Authorities in Pakistan say an anti-terrorism raid and bomb blasts have killed at least five security personnel and wounded seven people.
The casualties occurred Saturday in southwestern Baluchistan and northwestern Khyber Pakhtunkhwa (KP) provinces.
The army’s media wing said in a statement that security forces carried out an operation in Baluchistan’s Turbat city “based on intelligence about the presence of externally supported terrorists” there.
The ensuing clashes left two soldiers dead and inflicted “heavy losses” on militants. Another soldier was killed in a "related incident” while clearing a terrorist-planted bomb along a route frequented by civilians, according to the statement.
Earlier in the day, a roadside bomb blast on the outskirts of Quetta, the capital of Baluchistan, wounded at least one police official and six civilians, including women.
A senior police officer told local media the explosives were planted in a parked motorcycle and a police patrol was apparently the target. There were no claims of responsibility.
Islamist militants and Baluch separatists both operate in Baluchistan.
Separately, officials in Pakistan’s northwestern Khyber Pakhtunkhwa province said two policemen were killed when a roadside bomb hit their routine patrol Saturday morning in Bajaur district near the country’s border with Afghanistan. The Islamic State group has claimed responsibility for that attack.
Cease-fire with TTP
Militants linked to outlawed Tehrik-i-Taliban Pakistan (TTP), known as the Pakistani Taliban, often claim responsibly for attacks against military and civil targets across the country. The years of militant violence has killed thousands of Pakistanis, including civilians and security forces.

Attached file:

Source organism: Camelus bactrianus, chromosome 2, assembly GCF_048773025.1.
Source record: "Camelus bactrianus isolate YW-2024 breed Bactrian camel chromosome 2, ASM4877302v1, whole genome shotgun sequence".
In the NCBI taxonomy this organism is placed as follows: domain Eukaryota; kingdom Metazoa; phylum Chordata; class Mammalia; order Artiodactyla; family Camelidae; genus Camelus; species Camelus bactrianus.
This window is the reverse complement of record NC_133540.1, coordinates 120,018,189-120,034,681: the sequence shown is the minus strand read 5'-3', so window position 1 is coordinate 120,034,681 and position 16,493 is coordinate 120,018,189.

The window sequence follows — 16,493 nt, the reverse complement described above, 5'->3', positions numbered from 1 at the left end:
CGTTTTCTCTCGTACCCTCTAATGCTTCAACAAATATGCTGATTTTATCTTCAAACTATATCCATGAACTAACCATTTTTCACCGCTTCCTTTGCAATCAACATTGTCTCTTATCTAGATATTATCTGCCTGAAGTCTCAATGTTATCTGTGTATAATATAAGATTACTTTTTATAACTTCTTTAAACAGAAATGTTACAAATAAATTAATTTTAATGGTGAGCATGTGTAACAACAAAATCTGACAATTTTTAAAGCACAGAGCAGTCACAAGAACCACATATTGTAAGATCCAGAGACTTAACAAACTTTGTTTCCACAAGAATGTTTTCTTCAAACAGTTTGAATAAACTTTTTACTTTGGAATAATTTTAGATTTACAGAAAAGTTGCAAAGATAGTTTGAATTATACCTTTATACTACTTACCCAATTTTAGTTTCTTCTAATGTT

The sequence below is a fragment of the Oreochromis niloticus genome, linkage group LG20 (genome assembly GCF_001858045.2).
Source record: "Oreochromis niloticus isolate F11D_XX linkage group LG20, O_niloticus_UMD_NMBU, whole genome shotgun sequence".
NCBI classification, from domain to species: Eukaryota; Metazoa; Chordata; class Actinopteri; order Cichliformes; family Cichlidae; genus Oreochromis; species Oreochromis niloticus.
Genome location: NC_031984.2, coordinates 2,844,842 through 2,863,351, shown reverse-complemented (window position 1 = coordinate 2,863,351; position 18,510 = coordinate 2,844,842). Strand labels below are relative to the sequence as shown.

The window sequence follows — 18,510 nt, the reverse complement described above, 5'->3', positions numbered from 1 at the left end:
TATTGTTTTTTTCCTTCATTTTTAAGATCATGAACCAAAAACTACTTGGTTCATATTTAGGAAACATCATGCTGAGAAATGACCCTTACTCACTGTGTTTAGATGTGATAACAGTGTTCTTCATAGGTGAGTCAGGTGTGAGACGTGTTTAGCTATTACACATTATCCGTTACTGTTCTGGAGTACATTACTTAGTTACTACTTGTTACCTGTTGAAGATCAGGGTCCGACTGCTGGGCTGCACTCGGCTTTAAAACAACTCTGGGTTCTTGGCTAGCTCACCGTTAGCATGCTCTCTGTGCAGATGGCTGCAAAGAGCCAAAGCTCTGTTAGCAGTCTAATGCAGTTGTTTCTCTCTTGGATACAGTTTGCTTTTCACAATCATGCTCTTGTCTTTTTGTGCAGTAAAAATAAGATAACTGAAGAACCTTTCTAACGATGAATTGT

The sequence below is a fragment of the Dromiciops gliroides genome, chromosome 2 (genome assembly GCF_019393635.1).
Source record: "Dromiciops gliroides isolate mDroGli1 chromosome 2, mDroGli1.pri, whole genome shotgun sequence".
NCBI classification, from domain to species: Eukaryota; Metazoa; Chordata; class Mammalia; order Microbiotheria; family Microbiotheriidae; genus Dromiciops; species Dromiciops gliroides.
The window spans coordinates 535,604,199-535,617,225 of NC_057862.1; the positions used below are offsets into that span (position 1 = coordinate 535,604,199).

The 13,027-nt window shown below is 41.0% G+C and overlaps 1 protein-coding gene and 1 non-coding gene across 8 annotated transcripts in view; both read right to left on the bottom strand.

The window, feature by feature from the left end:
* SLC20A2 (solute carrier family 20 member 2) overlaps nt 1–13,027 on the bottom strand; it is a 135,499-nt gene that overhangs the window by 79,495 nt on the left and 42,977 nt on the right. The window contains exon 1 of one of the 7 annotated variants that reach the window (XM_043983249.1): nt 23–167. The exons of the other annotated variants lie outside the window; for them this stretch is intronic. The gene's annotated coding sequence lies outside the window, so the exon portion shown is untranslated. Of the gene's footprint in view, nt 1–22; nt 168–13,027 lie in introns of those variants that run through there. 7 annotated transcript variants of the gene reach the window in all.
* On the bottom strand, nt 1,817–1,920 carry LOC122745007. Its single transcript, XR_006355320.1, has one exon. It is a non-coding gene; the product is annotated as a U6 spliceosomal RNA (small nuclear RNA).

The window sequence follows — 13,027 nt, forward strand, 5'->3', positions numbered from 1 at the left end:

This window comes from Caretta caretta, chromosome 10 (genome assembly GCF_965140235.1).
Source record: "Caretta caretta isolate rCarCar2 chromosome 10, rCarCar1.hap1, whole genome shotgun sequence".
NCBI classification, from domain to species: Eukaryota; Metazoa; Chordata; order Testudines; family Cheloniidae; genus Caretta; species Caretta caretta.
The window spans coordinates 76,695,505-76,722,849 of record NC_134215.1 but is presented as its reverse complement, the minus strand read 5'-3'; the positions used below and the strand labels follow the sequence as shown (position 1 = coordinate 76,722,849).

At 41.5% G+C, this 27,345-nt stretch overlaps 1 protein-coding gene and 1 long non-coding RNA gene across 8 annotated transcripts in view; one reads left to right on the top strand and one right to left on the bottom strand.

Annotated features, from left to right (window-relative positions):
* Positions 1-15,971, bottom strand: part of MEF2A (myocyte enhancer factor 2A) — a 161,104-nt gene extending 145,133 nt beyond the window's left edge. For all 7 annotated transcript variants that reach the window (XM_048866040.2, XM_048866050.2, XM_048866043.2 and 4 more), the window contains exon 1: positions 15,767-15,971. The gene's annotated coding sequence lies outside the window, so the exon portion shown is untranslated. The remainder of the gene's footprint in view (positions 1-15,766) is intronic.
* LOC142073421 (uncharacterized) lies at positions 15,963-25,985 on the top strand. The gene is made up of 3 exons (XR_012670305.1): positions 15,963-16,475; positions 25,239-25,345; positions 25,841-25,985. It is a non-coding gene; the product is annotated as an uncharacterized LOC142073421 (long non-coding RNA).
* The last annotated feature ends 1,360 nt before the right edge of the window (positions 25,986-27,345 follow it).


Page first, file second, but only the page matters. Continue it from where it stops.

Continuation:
The Pakistani military has carried out sustained operations against TTP strongholds near the Afghan border in recent years, killing thousands of militants and forcing others to take refuge in Afghanistan.
However, Saturday’s violence came just days after a monthlong cease-fire between the Pakistan government and the TTP went into effect, on November 9, in a bid to sustain a nascent peace dialogue between the two adversaries.
Both sides have said the talks are taking place at an undisclosed location in Afghanistan and the neighboring country’s interim Taliban government is aiding the peace process.
TTP, an alliance of about two dozen militant groups, maintains it is fighting for the implementation of an Islamic system in Pakistan and denounces existing governance as un-Islamic.
Neither side has publicly shared any details of the ongoing discussions, but the government dismisses the TTP demand and maintains the talks are happening strictly in line with Pakistan’s Islamic constitution and legal framework.